Adware-Ridden Apps in Google Play Infect 30 Million Android Users

malware google play adware

Google Play has removed up to 50 apps that once downloaded plagued systems with full-screen ads.

More than 50 malicious apps have been discovered on the Google Play app marketplace, peddling adware to millions of Android victims.

The 50 adware apps, which have been since removed, include fitness, photoshopping and gaming apps, and were installed a total of 30 million times, researchers at Avast said in a Tuesday analysis.

“The adware applications are linked together by the use of third-party Android libraries which bypass the background service restrictions present in newer Android versions,” researchers said in a post. “The applications in this article used the libraries to keep displaying more and more ads to the user, which is against Play store rules.”

Names of the apps that have been removed from Google Play include: Chess Battle, Connect the Dots, Easy Pics Cutter, Magic Gamepad – Stress Releaser & Boredom Blocker, Pro Photo Blur, Free Watermark Camera 2019, Magic Cut Out and more. A full list of screenshotted apps can be found here.

Adware is a tricky type of malware which once downloaded persistently displays full-screen ads – and in some cases tries to persuade users to install further adware-ridden apps. Researchers said so far they have found two versions of the adware, dubbed “TsSdk” – after a term found in the code of the first version of the adware.

google play app adware

The first version was installed 3.6 million times from Google Play apps that were simple game, fitness or photo-editing apps – such as one app called HiFit. These were mostly installed in India, Indonesia, Philippines, Pakistan, Bangladesh and Nepal, researchers said.

Interestingly, the apps peddling this first version of adware worked as advertised in their Google Play descriptions – however, they would add a malicious app shortcut and a “Game Center” to the victims’ home screen, both of which, once clicked on, would begin to show full-screen ads, mostly for various games.

“[The first version of adware] is not very well obfuscated and the adware SDK is easy to spot in the code,” researchers said. “It is also the less prevalent of the two versions. Some variants of [this version] also contain code that downloads further applications, prompting the user to install them.”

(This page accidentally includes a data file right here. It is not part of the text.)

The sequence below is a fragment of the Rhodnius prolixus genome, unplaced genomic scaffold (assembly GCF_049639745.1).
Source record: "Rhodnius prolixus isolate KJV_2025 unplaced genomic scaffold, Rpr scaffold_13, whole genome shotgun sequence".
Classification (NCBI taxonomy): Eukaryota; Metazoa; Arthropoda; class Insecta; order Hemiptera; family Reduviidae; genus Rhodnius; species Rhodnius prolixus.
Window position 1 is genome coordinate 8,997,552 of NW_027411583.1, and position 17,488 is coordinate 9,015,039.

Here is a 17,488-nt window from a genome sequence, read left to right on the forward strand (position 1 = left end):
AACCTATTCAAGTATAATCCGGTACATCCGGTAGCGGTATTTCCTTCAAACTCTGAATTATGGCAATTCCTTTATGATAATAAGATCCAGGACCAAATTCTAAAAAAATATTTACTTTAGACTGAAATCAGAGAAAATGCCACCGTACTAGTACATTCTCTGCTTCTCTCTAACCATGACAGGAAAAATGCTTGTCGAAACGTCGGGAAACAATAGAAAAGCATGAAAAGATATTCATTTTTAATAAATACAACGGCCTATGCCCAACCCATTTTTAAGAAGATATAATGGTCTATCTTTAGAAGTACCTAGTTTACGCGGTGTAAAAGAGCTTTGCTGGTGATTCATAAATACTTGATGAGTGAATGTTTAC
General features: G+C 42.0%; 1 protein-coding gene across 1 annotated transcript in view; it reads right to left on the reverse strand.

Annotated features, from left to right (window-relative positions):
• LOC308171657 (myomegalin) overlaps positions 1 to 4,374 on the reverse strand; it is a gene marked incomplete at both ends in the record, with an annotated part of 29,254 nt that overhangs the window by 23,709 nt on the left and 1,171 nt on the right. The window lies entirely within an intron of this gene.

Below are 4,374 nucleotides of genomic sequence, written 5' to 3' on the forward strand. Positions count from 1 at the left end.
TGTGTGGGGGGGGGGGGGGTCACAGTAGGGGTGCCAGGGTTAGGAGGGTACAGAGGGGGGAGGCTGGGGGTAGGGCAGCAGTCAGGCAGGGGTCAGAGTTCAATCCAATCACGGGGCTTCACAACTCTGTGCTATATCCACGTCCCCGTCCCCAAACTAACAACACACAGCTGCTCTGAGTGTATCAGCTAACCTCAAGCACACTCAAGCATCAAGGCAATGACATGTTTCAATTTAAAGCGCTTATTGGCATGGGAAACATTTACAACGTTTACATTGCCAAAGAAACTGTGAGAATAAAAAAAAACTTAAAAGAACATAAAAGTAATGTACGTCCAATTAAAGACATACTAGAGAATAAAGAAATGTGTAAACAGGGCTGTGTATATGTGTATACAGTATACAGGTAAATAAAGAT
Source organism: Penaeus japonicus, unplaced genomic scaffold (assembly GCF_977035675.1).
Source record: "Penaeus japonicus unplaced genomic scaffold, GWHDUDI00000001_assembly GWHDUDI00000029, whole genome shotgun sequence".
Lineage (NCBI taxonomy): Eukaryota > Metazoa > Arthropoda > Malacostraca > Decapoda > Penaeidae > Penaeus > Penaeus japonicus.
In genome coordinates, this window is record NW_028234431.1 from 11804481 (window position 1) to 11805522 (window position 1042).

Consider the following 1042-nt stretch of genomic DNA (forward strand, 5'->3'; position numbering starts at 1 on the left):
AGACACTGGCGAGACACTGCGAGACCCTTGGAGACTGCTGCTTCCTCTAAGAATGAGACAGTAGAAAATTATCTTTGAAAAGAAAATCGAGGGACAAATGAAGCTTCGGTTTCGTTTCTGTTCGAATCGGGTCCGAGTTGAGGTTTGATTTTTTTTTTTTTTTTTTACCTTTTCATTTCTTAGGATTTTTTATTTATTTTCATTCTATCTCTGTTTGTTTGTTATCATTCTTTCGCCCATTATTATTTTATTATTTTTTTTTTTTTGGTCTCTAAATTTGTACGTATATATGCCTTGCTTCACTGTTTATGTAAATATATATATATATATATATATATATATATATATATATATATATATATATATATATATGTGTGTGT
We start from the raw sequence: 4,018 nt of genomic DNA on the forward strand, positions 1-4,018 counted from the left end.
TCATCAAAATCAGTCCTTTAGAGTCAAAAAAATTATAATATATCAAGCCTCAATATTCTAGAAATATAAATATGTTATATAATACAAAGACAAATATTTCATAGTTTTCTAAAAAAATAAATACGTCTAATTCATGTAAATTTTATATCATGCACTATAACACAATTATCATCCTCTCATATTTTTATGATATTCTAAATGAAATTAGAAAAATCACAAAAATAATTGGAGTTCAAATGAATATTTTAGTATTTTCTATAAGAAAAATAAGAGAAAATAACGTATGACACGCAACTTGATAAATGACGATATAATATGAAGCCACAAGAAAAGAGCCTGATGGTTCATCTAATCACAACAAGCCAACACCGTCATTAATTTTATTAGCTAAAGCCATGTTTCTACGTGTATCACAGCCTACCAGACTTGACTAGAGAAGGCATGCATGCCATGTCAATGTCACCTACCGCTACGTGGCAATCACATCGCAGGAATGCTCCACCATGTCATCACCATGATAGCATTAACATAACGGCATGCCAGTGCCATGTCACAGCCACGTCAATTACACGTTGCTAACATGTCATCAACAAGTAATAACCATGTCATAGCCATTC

The second version of the adware was installed a whopping 28 million times, mostly via fitness and music apps distributed in the Philippines, India, Indonesia, Malaysia, Brazil, Nepal and Great Britain.

This second version of the adware is more advanced, as it carries out several checks before deploying full-screen ad functionality, and it’s also encrypted: “It seems like the developers of the adware put a little more effort into [the newer version], as it appears newer and its code is better protected,” researchers said. “The adware code is encrypted using the Tencent packer, which is rather hard to unpack by analysts, but is easily captured during dynamic analysis in”

In the video below, researchers show how the downloaded adware plays out.

In addition to Google Play, this newer adware version is also distributed in Facebook ads, researchers said. In the four hours after download, this newer version shows ads every 15 minutes.

Despite Google Play’s January claim that it has been ramping up its offensive against malicious apps, they have continued to plague the official app store for Android devices.

Just in this past January, Google Play removed two malicious apps that were infecting devices with a notorious banking malware bent on scooping up victim’s credentials. Also, last month an Android spyware dubbed MobSTSPY emerged to ride trojanized apps into victims’ phones, mainly via Google Play.

Also, early last year, Google removed 22 malicious adware apps ranging from flashlights to call recorders to WiFi signal boosters, which together were downloaded at least 7.5 million times from the Google Play marketplace.

Google did not respond by deadline to a request for statement from Threatpost.

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